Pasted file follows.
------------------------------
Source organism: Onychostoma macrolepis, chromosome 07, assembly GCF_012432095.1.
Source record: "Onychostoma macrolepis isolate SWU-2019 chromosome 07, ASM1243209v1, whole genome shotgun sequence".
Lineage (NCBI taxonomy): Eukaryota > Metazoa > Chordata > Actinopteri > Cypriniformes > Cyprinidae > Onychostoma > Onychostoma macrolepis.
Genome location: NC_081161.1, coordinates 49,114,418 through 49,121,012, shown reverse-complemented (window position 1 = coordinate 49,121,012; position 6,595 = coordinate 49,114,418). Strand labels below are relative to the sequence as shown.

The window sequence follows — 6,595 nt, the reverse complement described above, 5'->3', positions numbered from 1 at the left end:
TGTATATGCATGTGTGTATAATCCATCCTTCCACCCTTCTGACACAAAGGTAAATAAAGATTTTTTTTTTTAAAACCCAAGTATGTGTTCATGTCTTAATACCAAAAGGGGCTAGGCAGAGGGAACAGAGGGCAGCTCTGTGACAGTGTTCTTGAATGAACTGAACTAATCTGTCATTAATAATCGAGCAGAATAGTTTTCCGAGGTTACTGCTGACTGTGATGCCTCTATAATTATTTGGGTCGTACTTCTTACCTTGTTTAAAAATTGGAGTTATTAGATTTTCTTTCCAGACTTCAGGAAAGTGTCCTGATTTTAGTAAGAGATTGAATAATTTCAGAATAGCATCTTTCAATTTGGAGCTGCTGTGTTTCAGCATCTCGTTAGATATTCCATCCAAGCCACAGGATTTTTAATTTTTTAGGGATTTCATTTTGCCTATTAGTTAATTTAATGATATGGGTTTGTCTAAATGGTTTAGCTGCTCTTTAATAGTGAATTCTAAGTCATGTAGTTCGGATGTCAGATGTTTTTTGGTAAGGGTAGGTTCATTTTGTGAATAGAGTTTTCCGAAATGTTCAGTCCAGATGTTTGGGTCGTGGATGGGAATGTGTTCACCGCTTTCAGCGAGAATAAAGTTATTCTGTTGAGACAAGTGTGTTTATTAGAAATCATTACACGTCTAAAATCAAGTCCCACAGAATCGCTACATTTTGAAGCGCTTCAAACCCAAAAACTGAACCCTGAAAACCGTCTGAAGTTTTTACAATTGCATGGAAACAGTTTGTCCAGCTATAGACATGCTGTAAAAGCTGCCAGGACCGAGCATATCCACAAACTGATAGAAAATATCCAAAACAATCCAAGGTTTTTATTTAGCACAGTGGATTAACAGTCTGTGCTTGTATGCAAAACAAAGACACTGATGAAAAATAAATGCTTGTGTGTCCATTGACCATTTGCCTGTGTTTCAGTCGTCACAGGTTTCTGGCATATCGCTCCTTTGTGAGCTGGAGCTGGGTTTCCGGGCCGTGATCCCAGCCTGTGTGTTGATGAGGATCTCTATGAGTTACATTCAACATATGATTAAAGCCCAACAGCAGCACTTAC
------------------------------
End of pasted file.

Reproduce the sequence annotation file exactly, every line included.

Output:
Source organism: Onychostoma macrolepis, chromosome 07, assembly GCF_012432095.1.
Source record: "Onychostoma macrolepis isolate SWU-2019 chromosome 07, ASM1243209v1, whole genome shotgun sequence".
Lineage (NCBI taxonomy): Eukaryota > Metazoa > Chordata > Actinopteri > Cypriniformes > Cyprinidae > Onychostoma > Onychostoma macrolepis.
Genome location: NC_081161.1, coordinates 49,114,418 through 49,121,012, shown reverse-complemented (window position 1 = coordinate 49,121,012; position 6,595 = coordinate 49,114,418). Strand labels below are relative to the sequence as shown.

The window sequence follows — 6,595 nt, the reverse complement described above, 5'->3', positions numbered from 1 at the left end:
TGTATATGCATGTGTGTATAATCCATCCTTCCACCCTTCTGACACAAAGGTAAATAAAGATTTTTTTTTTTAAAACCCAAGTATGTGTTCATGTCTTAATACCAAAAGGGGCTAGGCAGAGGGAACAGAGGGCAGCTCTGTGACAGTGTTCTTGAATGAACTGAACTAATCTGTCATTAATAATCGAGCAGAATAGTTTTCCGAGGTTACTGCTGACTGTGATGCCTCTATAATTATTTGGGTCGTACTTCTTACCTTGTTTAAAAATTGGAGTTATTAGATTTTCTTTCCAGACTTCAGGAAAGTGTCCTGATTTTAGTAAGAGATTGAATAATTTCAGAATAGCATCTTTCAATTTGGAGCTGCTGTGTTTCAGCATCTCGTTAGATATTCCATCCAAGCCACAGGATTTTTAATTTTTTAGGGATTTCATTTTGCCTATTAGTTAATTTAATGATATGGGTTTGTCTAAATGGTTTAGCTGCTCTTTAATAGTGAATTCTAAGTCATGTAGTTCGGATGTCAGATGTTTTTTGGTAAGGGTAGGTTCATTTTGTGAATAGAGTTTTCCGAAATGTTCAGTCCAGATGTTTGGGTCGTGGATGGGAATGTGTTCACCGCTTTCAGCGAGAATAAAGTTATTCTGTTGAGACAAGTGTGTTTATTAGAAATCATTACACGTCTAAAATCAAGTCCCACAGAATCGCTACATTTTGAAGCGCTTCAAACCCAAAAACTGAACCCTGAAAACCGTCTGAAGTTTTTACAATTGCATGGAAACAGTTTGTCCAGCTATAGACATGCTGTAAAAGCTGCCAGGACCGAGCATATCCACAAACTGATAGAAAATATCCAAAACAATCCAAGGTTTTTATTTAGCACAGTGGATTAACAGTCTGTGCTTGTATGCAAAACAAAGACACTGATGAAAAATAAATGCTTGTGTGTCCATTGACCATTTGCCTGTGTTTCAGTCGTCACAGGTTTCTGGCATATCGCTCCTTTGTGAGCTGGAGCTGGGTTTCCGGGCCGTGATCCCAGCCTGTGTGTTGATGAGGATCTCTATGAGTTACATTCAACATATGATTAAAGCCCAACAGCAGCACTTAC